“There is nothing dreary or doubtful about this Christian life. It is meant to be continually joyful. We are called to a settled happiness in the Lord, whose joy is our strength.”

Charles Spurgeon, “The Prince of Preachers” asserted:

“God made human beings to be happy.”

“My dear brothers, if anyone in the world ought to be happy, we are those people. How boundless our privileges, how brilliant our hopes!”

Redeeming the Word

The problem is not with the pursuit of happiness, it is with the pursuit of happiness in the wrong places and in the wrong ways. This is the essence of sin. But rather than throwing out the baby (happiness) with the bathwater (sin), we should redeem this wonderful word which is truly ours as the people of God, and pursue holiness and happiness – the former leading to the latter.

Resources

Randy Alcorn wrote a fabulous book on this subject, which I highly recommend: Happiness by Randy Alcorn

Check out this video in which Mike and I discuss happiness and God:

Here is the video of my sermon from 1 Peter 1:13-25: “The H Word”:

 

The Pursuit of Happiness

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The Declaration of Independence contains this famous phrase:

We hold these truths to be self-evident, that all men are created equal, that they are endowed by their Creator with certain unalienable Rights, that among these are Life, Liberty and the pursuit of Happiness.

Happiness is what all people are ultimately seeking.  Including you. Including me. You want to be happy. So do I.

If you really think about it, everything we do is, in one way or another, a pursuit of happiness.

The pursuit of happiness is what motivates people to get married – or not to get married, to have children or not to have children, to choose certain careers or paths in life and not others. It is the reason people abuse substances – and even, as strange as it may sound at first, to commit suicide.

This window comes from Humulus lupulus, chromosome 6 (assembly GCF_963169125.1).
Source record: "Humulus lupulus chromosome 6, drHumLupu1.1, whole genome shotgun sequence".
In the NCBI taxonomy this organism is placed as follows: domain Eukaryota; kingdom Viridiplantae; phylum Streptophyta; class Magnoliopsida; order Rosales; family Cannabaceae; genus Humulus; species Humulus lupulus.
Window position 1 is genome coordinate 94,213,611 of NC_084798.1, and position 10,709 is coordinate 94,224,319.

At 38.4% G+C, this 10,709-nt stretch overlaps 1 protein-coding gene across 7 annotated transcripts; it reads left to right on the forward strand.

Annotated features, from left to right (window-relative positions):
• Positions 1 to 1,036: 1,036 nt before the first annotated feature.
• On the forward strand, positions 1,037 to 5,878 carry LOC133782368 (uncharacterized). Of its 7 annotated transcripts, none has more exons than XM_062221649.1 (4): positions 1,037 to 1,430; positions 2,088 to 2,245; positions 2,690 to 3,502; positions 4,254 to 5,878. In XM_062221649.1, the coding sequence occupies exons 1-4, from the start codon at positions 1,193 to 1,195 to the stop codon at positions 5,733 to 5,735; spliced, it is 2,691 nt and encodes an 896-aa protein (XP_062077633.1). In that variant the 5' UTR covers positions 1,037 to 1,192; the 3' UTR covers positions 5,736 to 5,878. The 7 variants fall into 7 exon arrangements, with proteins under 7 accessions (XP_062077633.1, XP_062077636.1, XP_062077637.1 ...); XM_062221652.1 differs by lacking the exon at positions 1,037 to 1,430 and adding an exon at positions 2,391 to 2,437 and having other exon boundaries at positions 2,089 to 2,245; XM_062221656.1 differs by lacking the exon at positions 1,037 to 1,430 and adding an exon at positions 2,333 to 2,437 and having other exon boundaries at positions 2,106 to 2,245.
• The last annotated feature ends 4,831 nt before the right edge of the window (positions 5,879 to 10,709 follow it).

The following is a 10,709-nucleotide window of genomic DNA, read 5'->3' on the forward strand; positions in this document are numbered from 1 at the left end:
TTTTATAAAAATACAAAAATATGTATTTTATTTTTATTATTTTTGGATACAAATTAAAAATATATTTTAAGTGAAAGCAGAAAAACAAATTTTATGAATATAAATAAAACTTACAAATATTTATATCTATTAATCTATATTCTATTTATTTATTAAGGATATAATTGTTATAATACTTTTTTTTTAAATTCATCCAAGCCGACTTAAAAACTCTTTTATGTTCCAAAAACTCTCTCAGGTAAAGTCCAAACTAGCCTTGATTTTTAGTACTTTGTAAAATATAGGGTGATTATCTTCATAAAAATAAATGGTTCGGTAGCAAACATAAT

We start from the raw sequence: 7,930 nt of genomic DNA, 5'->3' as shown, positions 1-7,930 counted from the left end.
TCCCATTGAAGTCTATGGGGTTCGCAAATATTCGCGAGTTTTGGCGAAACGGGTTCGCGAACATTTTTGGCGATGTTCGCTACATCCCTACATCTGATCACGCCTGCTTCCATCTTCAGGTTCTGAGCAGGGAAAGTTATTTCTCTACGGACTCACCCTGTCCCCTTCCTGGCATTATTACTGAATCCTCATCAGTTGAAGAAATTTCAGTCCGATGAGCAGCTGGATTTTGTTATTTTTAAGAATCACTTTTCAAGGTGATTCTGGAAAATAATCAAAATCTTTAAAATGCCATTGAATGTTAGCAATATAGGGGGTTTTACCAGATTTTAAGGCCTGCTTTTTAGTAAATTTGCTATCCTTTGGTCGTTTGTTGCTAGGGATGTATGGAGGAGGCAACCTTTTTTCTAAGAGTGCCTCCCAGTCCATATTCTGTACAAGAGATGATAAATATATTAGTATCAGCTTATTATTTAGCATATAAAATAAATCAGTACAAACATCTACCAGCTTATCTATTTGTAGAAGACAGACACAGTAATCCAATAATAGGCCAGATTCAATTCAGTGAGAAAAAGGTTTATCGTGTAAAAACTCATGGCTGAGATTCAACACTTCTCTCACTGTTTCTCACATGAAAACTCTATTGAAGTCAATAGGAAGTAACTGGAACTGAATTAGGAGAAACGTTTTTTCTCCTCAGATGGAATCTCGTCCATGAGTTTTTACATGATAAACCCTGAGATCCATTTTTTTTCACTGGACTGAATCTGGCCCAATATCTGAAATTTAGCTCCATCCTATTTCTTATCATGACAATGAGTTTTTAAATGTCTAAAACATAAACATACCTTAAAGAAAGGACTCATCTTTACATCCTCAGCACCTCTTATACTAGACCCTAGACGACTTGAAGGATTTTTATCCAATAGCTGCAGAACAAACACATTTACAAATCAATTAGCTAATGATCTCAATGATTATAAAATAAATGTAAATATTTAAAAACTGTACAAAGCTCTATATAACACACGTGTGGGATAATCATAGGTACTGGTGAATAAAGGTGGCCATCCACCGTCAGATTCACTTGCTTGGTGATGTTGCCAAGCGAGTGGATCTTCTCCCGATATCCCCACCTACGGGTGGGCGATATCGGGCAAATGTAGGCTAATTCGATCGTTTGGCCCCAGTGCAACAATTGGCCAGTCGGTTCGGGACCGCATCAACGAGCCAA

Philosopher and scientist Blaise Pascal said:

All people seek happiness. This is without exception. Whatever different means they employ, they always tend towards this end. The cause of some going to war and of others avoiding it is the same desire in both, attended with different views. The will never takes the least step but to this object (happiness). This is the motive of every action of every man, even of those who hang themselves.
Suicide is the (very misguided!) belief, that one can escape unhappiness here in this life and hopefully find happiness wherever they end up. Still, even this terrible and tragic act is part of the pursuit of happiness.
Sometimes Christians have made a false distinction between happiness and joy. Here is what Joni Eareckson Tada has to say about that:
We are often taught to be careful of the difference between joy and happiness. ‘Happiness,’ it is said, ‘is an emotion which depends on what happens to you (a false etymology).’ Joy, by contrast is supposed to be enduring, stemming from deep within our soul, and which is not affected by circumstances surrounding us. I don’t think God had any such hairsplitting in mind. Scripture uses the terms interchangeably along with words such as “delight” “Gladness” “blessing” – There is no scale of relative spiritual values applied to any of these. Happiness is not relegated to fleshly minded sinners nor joy to heaven-bound saints.

If you ask the average person what they want more than anything else, they will reply:  “I want to be HAPPY!”   “It’s not the only thing I want — but it is at the core of the other things I want.”

If you ask people: “What do you really want for your kids?”  They will say: “I want them to be polite, respectful, successful, responsible” — but why?  Because what they really want is for them to be happy.  The reason they want all those other things for them, is because they believe those things will result in their greater happiness in the long run.
C.H. Spurgeon said this:
My dear brothers, if anyone in the world ought to be happy, we are those people. How boundless our privileges, how brilliant our hopes.
As Christians, in and through Jesus Christ, we have the keys to the happiness we desire and the joy we were made for.
Starting this Sunday at White Fields Church, I will be teaching a series titled: The Pursuit of Happiness, in which we will be studying Paul’s letter to the Philippians with a view of how Paul had the keys to happiness and an indomitable joy even in the midst of dark circumstances.